Association for Political and Legal Anthropology
Association for Feminist Anthropology
Cosponsored - Oral Presentation Session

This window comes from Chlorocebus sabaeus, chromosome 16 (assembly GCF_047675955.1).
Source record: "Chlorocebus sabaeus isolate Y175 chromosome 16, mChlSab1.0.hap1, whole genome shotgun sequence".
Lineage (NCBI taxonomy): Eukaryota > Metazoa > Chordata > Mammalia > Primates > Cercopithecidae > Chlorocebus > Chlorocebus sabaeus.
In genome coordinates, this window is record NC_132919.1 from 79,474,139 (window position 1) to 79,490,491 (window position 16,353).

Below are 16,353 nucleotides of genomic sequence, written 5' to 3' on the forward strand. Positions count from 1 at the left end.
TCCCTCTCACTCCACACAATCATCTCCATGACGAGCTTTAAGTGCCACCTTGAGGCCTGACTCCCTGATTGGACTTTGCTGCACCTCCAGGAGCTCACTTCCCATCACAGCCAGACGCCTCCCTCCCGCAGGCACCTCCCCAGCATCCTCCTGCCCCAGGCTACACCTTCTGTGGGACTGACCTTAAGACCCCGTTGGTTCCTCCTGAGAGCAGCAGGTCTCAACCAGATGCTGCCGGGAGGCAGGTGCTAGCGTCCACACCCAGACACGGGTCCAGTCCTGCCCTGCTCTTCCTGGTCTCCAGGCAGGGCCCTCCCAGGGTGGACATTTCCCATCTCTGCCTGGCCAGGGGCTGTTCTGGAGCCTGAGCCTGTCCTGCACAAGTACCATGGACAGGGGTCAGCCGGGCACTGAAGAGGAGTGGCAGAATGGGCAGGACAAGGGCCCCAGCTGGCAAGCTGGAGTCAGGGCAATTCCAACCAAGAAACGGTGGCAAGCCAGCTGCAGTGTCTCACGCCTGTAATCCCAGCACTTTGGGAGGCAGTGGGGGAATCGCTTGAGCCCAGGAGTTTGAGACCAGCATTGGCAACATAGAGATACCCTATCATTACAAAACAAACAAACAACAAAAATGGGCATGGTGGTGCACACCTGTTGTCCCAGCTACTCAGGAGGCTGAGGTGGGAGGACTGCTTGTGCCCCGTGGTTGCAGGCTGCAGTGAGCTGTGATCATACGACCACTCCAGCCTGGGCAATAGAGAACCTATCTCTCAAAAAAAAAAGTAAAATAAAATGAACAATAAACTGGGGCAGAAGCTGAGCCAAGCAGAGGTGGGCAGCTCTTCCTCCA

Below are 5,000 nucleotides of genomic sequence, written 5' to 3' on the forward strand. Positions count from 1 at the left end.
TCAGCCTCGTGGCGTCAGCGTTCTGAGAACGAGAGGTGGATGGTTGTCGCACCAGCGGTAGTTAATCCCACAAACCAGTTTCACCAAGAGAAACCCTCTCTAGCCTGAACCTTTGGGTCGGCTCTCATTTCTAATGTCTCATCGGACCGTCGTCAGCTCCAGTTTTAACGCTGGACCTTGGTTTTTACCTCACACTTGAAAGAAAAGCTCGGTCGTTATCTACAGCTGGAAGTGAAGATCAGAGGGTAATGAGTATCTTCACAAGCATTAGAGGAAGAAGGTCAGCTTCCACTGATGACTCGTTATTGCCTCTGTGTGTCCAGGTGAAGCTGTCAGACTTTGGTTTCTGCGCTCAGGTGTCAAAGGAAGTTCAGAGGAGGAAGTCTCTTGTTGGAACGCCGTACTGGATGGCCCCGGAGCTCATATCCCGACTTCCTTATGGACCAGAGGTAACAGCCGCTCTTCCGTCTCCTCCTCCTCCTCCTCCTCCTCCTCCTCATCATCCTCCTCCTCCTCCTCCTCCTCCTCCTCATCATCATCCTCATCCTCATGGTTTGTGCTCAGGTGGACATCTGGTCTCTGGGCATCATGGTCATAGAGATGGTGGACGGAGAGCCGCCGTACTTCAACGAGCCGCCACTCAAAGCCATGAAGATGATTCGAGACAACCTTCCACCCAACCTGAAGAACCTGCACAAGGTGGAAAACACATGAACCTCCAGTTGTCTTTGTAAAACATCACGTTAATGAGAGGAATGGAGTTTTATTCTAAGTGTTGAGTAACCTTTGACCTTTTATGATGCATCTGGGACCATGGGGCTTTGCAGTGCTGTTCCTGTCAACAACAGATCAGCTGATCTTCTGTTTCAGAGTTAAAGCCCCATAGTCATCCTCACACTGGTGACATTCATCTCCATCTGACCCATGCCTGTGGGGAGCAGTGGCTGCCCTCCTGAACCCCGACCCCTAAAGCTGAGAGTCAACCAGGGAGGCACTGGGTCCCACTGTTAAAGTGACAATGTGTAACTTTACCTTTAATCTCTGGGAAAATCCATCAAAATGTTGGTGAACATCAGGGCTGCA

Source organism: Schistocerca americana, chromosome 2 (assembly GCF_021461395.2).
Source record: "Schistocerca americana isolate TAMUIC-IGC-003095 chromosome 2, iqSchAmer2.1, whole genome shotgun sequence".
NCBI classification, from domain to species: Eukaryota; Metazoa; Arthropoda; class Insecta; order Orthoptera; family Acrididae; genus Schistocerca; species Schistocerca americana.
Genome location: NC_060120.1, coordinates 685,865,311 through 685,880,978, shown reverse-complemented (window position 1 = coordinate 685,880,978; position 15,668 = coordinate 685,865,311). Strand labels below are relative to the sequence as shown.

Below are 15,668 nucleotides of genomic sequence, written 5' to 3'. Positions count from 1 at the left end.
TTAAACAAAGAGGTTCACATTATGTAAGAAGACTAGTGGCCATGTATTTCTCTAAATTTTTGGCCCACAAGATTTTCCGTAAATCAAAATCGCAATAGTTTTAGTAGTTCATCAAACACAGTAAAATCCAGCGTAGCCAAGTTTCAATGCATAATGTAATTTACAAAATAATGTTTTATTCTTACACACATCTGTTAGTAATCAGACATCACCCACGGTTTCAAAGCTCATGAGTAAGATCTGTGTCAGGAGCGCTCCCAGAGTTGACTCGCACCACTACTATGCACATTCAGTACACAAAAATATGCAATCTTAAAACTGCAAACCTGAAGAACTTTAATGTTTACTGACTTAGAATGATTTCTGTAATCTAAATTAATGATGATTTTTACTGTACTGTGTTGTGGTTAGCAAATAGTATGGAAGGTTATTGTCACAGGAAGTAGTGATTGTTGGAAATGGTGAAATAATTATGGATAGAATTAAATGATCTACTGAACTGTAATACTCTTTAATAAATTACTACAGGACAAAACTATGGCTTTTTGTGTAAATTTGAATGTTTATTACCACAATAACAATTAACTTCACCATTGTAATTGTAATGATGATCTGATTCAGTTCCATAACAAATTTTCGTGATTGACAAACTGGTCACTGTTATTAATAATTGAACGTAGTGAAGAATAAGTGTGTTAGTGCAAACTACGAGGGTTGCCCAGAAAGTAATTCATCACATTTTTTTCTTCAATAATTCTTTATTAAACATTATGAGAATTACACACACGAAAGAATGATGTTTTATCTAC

Building on more than two decades of ethnographic research in Rwanda, this paper examines the interplay between citizenship and gender in post-genocide Rwanda. Since the end of the 1994 genocide of Tutsi, the Rwandan government has invested in rebuilding the country and modeling good citizenship through a wide variety of practices. These extensive prescriptions for behavior and intensive demands on ordinary Rwandans have attempted to remake rural peasants into model citizens. Building on Aihwa Ong’s concept of “flexible citizenship,” I call this novel form of governance, “recursive citizenship.” Recursive citizenship refers simultaneously to the dense citizenship obligations imposed on ordinary Rwandans and the subjectivities these practices produce. At the same time that the government has produced novel forms of citizenship, it has promoted women’s rights by creating gender quotas in every branch of government, improving legal protections for women and children, and creating new institutions to help ensure protection of their rights. These policies have produced sites of friction where the state’s modernization project encounters cultural notions about the model woman. At times ordinary Rwandan women find it impossible to be good citizens and good women simultaneously.